Why I missed my five-year anniversary

My writing style, summarized.

September 2015 marked my fifth year of blogging, which is funny to think about now. Despite my start as a blogger (like many professional science writers in this era), I don’t blog very often anymore. My previous post was an homage to my grandmother written in early July, and the prior post to that was a webcomic I created in June. In a real sense, I’m not a blogger anymore, and that’s not a bad thing: the main reason I don’t post at “Galileo’s Pendulum” more often is because other publications are paying me to write, whereas this blog is unpaid labor, a luxury. And there’s another reason, which I’ll come back to later in this post.

Five years ago, I was teaching at a small liberal-arts college. One class I taught was a course for non-scientists, which I had some freedom to design, so we examined four forms of pseudoscience that are prevalent in American culture: astrology, psychic abilities, “scientific” racism, and Creationism (both young-Earth and “intelligent design” Creationism). Since I was requiring my students to write essays as part of the class, I decided I should have to do some essay-writing myself, so I started the blog “Science Versus Pseudoscience”. It didn’t take long for the focus to shift from skeptical topics to writing mainly about science news and concepts, so I changed the blog’s name to “Galileo’s Pendulum”.

I owe a lot to this blog. When I started, of course, my readership was basically my father and a few other relatives and friends. However, writing here gradually caught the attention of editors and other writers, and gave me a portfolio to shop around. So, this poor neglected blog is what helped me become an actual professional science writer. I miss blogging sometimes, too: there are types of writing you can do on a blog that you can’t do elsewhere, and certainly nobody would pay me to write that sort of thing (for good or bad).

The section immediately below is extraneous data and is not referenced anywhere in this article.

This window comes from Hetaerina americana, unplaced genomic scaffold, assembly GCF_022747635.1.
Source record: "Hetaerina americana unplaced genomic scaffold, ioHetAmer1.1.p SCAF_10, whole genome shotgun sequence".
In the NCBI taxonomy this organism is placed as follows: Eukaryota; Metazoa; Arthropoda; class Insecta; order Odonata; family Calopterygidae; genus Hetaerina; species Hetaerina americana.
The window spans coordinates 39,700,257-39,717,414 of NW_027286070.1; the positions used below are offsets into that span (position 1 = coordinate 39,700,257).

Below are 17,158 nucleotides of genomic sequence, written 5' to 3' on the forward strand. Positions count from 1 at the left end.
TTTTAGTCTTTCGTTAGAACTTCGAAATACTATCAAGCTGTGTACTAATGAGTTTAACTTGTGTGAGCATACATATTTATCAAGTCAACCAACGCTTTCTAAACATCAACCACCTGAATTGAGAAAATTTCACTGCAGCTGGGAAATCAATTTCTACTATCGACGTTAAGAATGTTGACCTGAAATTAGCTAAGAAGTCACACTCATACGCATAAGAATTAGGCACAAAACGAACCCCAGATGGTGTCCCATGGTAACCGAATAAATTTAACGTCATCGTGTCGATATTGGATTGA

I’ve been a full-time freelance science writer for a little over four years now. During that time, I’ve written a lot of news articles, long feature stories, explanations of complicated scientific topics, a few commentary pieces, and of course a lot of blog posts, which can serve as any and all of the above. I’m a lucky so-and-so, in that people actually pay me to write (at least when they remember to do it). But there’s a thought in the back of my head, one that says I don’t want to be a freelance science writer at age 70. ‘Cause let’s face it: there’s no way I will ever retire on a freelancer’s income.

As a result, I’m thinking about The Future. One thing I know: I want to keep writing, even if it’s not my primary source of income. And despite my miserable failure to find a publisher for my book a few years ago, I want to try my hand at writing another. (If you want to know the possible topic I have in mind, keep your eyes open for my next big feature article, coming out within the next two weeks.)

I’ve also been trying my hand at another type of writing, which is another reason I’ve neglected this blog. Since November of last year, I’ve tried to spend just 30 minutes each day writing fiction. Since I started that practice, I finished the first draft of a science-fiction novella, wrote two short stories, and began work on a fantasy novel. None of these are anywhere close to publishable yet, but the novella is complete enough that I’m at least willing to admit it exists in public.

I do have a few post ideas in the queue, but this blog will probably stay neglected for the most part, and I can’t feel too badly about that. Not blogging means I have other things to keep me busy, and it ultimately means more writing for you to read, if you’re so inclined. Thank you all for reading the last four years!

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